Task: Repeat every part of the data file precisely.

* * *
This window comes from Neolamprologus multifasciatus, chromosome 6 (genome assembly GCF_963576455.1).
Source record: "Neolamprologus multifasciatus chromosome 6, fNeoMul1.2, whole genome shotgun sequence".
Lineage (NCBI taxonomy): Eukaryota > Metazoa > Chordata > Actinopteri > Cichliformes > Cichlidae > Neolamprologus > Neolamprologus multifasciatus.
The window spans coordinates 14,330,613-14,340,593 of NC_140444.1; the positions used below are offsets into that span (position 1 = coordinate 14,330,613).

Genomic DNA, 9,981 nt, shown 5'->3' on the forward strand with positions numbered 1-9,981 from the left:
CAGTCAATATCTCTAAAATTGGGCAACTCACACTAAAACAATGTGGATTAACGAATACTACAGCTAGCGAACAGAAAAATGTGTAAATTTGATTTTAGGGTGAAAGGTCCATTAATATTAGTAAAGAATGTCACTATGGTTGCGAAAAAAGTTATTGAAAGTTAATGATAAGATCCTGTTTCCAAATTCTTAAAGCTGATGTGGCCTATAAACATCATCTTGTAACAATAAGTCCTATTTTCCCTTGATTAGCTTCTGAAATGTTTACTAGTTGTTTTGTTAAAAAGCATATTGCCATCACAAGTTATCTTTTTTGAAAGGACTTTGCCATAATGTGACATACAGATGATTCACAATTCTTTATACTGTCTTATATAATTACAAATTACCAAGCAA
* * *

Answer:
This window comes from Neolamprologus multifasciatus, chromosome 6 (genome assembly GCF_963576455.1).
Source record: "Neolamprologus multifasciatus chromosome 6, fNeoMul1.2, whole genome shotgun sequence".
Lineage (NCBI taxonomy): Eukaryota > Metazoa > Chordata > Actinopteri > Cichliformes > Cichlidae > Neolamprologus > Neolamprologus multifasciatus.
The window spans coordinates 14,330,613-14,340,593 of NC_140444.1; the positions used below are offsets into that span (position 1 = coordinate 14,330,613).

Genomic DNA, 9,981 nt, shown 5'->3' on the forward strand with positions numbered 1-9,981 from the left:
CAGTCAATATCTCTAAAATTGGGCAACTCACACTAAAACAATGTGGATTAACGAATACTACAGCTAGCGAACAGAAAAATGTGTAAATTTGATTTTAGGGTGAAAGGTCCATTAATATTAGTAAAGAATGTCACTATGGTTGCGAAAAAAGTTATTGAAAGTTAATGATAAGATCCTGTTTCCAAATTCTTAAAGCTGATGTGGCCTATAAACATCATCTTGTAACAATAAGTCCTATTTTCCCTTGATTAGCTTCTGAAATGTTTACTAGTTGTTTTGTTAAAAAGCATATTGCCATCACAAGTTATCTTTTTTGAAAGGACTTTGCCATAATGTGACATACAGATGATTCACAATTCTTTATACTGTCTTATATAATTACAAATTACCAAGCAA